How does the Food Safety Modernization Act (and specifically Preventive Controls for Human Food) affect your Hazard Analysis Critical Control Point (HACCP), food safety plans and your Quality Control Laboratory?
Where can food industry professionals interested in hygienic equipment design find great practical foundation knowledge? Technical educational programs offered by universities and/or related institutions account for a lot, if and where such specialized training exists.
The Food and Drug Administra-tion’s time-clock for enforcing the most important FSMA regulation, the “Preventive Controls for Human Foods (PCHF)” started in mid-September 2016. As I write this in early December, it appears that FDA will be training its field investigators and regional milk specialists well past the end of 2016.
Hygienic design is a design process or a set of design principles to manage hazards and reduce food safety risks in food processing equipment, processes and facilities. For this article, we will concentrate solely on equipment with one very big proviso – equipment design is only one of many inter-related elements.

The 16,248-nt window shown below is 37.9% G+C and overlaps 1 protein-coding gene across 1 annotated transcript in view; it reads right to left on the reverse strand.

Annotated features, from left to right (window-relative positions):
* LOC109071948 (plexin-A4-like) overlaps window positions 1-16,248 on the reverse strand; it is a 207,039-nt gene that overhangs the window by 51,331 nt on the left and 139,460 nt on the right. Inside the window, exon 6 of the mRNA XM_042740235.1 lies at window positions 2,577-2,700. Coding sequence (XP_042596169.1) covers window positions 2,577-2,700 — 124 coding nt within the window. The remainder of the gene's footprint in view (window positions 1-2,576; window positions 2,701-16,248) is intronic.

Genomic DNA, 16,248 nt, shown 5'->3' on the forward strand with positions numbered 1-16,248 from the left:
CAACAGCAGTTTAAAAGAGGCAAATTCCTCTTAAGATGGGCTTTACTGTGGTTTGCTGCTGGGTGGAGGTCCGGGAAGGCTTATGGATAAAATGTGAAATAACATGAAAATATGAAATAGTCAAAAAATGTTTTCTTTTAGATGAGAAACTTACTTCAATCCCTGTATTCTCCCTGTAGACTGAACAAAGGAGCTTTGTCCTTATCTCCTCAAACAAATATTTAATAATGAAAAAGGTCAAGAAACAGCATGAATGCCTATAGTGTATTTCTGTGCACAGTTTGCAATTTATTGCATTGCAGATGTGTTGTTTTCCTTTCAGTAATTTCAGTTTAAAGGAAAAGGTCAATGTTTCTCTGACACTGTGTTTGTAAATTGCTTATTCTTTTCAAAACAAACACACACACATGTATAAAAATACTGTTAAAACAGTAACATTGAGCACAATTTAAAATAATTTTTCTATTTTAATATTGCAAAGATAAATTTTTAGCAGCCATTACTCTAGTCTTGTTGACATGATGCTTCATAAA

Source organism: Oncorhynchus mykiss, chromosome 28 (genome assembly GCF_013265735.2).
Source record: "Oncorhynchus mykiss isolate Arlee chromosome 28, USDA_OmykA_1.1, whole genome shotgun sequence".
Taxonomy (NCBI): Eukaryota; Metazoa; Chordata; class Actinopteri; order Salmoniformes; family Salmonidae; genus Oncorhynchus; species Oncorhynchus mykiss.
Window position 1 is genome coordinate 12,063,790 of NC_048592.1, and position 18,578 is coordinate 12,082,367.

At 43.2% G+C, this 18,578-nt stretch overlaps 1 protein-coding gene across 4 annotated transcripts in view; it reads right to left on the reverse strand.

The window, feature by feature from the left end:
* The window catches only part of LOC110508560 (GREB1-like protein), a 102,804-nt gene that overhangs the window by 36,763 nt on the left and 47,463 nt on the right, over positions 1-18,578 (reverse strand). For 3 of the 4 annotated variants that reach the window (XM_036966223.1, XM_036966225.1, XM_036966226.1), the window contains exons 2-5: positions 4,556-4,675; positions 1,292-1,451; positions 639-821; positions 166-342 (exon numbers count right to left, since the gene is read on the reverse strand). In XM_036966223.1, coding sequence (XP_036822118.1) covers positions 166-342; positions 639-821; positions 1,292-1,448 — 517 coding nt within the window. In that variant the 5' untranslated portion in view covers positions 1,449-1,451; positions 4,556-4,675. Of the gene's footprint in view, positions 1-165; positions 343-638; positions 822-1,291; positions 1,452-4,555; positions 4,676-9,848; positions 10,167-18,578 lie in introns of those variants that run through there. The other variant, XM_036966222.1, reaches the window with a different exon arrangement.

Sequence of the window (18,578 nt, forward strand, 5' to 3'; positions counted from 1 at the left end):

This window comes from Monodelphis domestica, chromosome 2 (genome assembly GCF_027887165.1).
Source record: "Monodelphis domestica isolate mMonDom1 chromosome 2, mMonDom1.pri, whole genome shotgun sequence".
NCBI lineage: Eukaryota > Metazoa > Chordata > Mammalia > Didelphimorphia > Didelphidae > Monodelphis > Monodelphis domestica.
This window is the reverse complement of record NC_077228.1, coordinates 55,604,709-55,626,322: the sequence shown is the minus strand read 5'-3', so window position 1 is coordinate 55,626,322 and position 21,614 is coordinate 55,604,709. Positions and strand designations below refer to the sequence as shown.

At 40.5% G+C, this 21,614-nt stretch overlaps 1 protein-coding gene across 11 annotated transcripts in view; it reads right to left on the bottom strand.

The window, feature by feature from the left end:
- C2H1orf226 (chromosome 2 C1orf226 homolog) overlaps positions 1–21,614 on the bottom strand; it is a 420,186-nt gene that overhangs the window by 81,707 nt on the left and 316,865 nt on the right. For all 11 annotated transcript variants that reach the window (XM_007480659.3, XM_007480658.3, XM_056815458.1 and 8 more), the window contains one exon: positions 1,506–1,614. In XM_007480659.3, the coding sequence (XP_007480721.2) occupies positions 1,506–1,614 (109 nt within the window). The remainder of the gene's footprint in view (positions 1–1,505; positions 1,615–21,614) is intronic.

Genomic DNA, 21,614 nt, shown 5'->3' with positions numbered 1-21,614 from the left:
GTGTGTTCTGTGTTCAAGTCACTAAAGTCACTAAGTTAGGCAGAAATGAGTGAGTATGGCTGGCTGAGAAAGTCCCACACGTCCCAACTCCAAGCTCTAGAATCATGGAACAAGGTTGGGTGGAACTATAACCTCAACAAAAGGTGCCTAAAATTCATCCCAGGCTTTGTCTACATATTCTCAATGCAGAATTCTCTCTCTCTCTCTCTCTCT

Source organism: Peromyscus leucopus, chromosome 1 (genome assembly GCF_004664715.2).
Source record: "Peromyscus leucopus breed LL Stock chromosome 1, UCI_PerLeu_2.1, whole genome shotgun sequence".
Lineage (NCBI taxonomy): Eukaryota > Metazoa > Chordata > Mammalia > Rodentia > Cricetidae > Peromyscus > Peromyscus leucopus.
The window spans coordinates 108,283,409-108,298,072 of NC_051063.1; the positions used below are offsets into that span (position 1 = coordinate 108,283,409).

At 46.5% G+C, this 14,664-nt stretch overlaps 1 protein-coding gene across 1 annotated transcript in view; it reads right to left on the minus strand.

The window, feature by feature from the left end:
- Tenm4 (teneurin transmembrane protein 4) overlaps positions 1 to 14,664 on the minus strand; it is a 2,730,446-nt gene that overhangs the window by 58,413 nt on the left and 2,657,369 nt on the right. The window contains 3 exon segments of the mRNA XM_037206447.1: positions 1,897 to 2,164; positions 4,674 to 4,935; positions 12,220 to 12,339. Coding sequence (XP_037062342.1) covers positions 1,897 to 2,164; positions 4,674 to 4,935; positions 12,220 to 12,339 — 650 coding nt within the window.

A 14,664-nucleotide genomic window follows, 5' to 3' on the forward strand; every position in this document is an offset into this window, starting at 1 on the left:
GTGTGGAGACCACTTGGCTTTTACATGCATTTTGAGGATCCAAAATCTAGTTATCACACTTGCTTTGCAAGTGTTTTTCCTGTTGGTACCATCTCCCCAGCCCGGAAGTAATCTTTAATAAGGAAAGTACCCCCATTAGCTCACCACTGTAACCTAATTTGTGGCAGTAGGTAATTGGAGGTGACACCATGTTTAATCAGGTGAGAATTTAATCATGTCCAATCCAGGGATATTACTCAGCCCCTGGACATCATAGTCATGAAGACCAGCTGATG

Today, consumers in the United States can experience a huge variety of affordable, fresh and innovative dairy foods, not only from across the country, but also from around the globe, just by visiting the local grocery store — an experience that was considered impossible only a few decades ago. Advances in food science, processing, packaging and a tremendous expansion of the cold chain distribution system are a few of the ways by which this progress has been achieved.